Gleason hosts junior dragsters
By SARA REID
The 11 year-old Palmersville native’s blue and white bicycle darts in, out and around a maze of multi-colored trailers and big rigs as he and hundreds of other youngsters wait their turn to blaze down the strip -- the drag strip, that is.
This past weekend, the Northwest Tennessee Motorsports drag strip in Gleason, known as the Playground of Power, hosted a national tournament for junior dragsters. Though the 14 year-old racing venue has seen its share of bit weekend races over its lifespan, according to Ed Morgan, it’s never seen anything quite like this.
The three-day event pitted youngsters in the against each other based on car class on Saturday and by age bracket on Sunday. Racers also competed in the Quick 32, a competition made up of the 32 fastest cars.
“The venue opened up in August of 1993 and that was the first race,” Morgan explained. “Ed and David Todd and Reed Exxum started it, but this is our first ever junior dragster event. Racers have come in from Florida, Alabama, Mississippi, Missouri, Indiana, Georgia, Louisiana, Illinois, North Carolina, South Carolina, Virginia, Kentucky, just all over the nation. This is a national tournament.”
Tim Fleming, an event coordinator from High Springs, Fla., visited the Gleason track for the first time.
“This is the fifth of seven points races that runs throughout the southeast. The cars are divided up into classes based on age and weight. There are index classes for 12.90, 9.90, 8.90 and 7.90 and then there’s the Outlaw 330 which is the premiere fastest class,” he said.
One of those Outlaw 330 drivers is Tyler Horner who also competes in the 7.90 index class. The Horners traveled from Centerville for the event.
“The Outlaw 330 is the top fuel junior dragster. Instead of going an eighth of a mile like the index classes, it goes 330 feet. The classes are based on speeds. The 12.90 can do an eighth of a mile in 12.90 seconds, the 9.90 can do an eighth of a mile in 9.90 seconds and so on. The Outlaw 330 goes 330 feet because the cars aren’t built to exceed 100 miles per hour,” Jeff Horner said. “Cars cannot go the eighth mile in under 7.90 seconds. The NHRA outlaws that.”
Caldwell, a sixth grader at Dresden Middle School, is practically a Playground of Power veteran. At the age of eight, he’d already gone 78 miles per hour and now he’s made a name for himself as a track favorite.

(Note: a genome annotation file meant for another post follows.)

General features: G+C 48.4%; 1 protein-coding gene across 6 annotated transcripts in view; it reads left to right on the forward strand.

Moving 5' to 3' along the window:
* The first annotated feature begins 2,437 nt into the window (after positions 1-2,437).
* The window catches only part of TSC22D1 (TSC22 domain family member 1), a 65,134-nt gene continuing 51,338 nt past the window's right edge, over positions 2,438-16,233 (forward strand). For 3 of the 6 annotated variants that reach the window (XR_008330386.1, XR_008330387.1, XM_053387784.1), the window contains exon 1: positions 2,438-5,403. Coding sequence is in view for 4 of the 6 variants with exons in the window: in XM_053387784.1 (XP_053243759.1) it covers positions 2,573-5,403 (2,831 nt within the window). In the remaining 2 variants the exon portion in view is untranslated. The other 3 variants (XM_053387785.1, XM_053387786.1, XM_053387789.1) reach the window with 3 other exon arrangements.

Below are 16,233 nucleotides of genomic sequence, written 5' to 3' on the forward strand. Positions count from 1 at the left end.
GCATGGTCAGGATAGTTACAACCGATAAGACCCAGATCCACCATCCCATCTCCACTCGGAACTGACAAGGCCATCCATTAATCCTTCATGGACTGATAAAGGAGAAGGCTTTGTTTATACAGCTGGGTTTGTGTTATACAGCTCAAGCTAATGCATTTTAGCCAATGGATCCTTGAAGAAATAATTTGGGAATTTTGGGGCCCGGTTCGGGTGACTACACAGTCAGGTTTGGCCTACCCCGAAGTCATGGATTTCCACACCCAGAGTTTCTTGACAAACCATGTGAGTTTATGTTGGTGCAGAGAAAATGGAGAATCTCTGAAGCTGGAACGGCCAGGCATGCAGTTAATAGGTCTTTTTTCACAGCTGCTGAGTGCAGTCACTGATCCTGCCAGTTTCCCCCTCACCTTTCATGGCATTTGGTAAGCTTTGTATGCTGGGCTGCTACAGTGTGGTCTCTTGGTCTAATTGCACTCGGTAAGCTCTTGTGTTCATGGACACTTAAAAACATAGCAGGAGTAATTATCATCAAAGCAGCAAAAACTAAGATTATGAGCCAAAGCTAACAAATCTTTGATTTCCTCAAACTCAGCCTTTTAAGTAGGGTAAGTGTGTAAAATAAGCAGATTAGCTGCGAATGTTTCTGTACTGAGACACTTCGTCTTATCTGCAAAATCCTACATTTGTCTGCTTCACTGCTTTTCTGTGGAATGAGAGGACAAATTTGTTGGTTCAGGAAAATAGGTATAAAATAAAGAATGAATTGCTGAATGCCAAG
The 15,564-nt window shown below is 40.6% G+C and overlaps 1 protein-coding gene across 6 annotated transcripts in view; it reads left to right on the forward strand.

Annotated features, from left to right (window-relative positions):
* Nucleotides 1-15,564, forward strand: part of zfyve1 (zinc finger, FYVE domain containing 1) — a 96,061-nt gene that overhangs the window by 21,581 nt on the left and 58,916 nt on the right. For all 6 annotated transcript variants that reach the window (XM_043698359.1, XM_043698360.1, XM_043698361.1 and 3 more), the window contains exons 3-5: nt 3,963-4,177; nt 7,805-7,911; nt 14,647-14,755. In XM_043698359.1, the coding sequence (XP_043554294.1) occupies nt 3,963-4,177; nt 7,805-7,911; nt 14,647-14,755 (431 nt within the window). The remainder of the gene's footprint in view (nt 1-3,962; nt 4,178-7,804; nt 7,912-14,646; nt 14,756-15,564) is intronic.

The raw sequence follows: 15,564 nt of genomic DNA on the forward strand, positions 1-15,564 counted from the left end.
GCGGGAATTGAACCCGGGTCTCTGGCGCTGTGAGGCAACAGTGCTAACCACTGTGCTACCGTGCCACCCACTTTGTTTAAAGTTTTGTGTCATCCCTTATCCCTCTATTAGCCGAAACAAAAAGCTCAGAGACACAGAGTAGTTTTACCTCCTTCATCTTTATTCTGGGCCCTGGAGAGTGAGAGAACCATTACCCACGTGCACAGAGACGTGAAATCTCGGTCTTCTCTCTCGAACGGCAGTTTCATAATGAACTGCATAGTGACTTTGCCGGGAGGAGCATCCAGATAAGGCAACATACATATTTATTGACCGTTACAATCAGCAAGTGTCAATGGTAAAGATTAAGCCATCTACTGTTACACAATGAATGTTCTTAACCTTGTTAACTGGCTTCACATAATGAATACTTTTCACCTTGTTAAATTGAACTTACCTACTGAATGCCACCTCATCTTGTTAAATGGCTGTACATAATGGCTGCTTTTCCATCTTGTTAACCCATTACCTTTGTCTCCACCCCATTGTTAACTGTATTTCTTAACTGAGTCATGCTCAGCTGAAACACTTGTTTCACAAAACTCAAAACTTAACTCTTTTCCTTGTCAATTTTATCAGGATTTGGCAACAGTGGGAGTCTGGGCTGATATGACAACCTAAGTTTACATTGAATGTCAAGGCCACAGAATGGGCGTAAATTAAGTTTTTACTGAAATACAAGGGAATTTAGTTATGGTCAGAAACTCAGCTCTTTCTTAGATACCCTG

Racing an 8.90 index class dragster, Caldwell appears to be following in the footsteps of his father, Ricky Caldwell, who races a 1972 Vega super pro.
Ricky Caldwell went to school in Palmersville, but was bit by the racing bug when he took an auto mechanics class at Dresden.
“Legally, kids can race at eight years old. The cars are built on a smaller scale of the top fuel cars on T.V.,” Ricky Caldwell explained. “They are very strict on safety. The cars have a five-point harness seatbelt and the racers must wear gloves, a helmet, a neck brace and air restraints. It starts out as a five horse power Briggs and Stratton engine, but with work, some put out up to 65 horse power. Joey’s puts out 25.”
Quite a bit of money is put into the cars, Ricky Caldwell admitted. Joey Caldwell, last year’s track champion and this year’s points leader, has put about $8,500 into his car.
“Watching him race, to me, is more fun than racing. It teaches the kids sportsmanship and how to be a good winner and loser,” Ricky Caldwell said.
At the age of six, Joey Caldwell was already making his way onto the track and at seven, he bought his first car.
“By the time he turns 16, he’ll definitely be ready for driving a car,” Lisa Caldwell, Joey’s mom, laughed.
“Joey wanted to race dirt bikes to begin with, but these are a lot safer than dirt bikes,” she added. “The kids race every weekend and they all want to win, but they’re all really good friends, too.”
When not found on the racing track, Joey Caldwell plays baseball, basketball, football and Playstation and goes skateboarding in addition to adding new activities to his list of favorites virtually all the time. His racing has taken him to tracks in Huntsville, Ala., Sikeston, Mo., Dyersburg and Jackson.
Over at another trailer, a Georgia Bulldogs flag whips in the wind as nine year-old MacKenzie Butler anxiously waits her turn on the track again in the elimination round.
Butler, who came to Gleason from Jackson, Ga., a town roughly 450 miles away, took second place in her age group.
Next door are a passel of Alabama fans from Georgia who have managed to remain on friendly terms with their neighbors. Bailey Brown, the racer from their camp, won her bye round and waits patiently with her “Gran” Margaret Brown for the next race.
As the cars line up like crayons fitting into a box, Morgan takes a sweeping glance around the facility before climbing the stairs to return to his spot as announcer in the tower.
Though the event was an unprecedented move for the track, he knows many more races lie in the future for the venue that, for one weekend, brought some of the fastest kids in the nation to Tater town.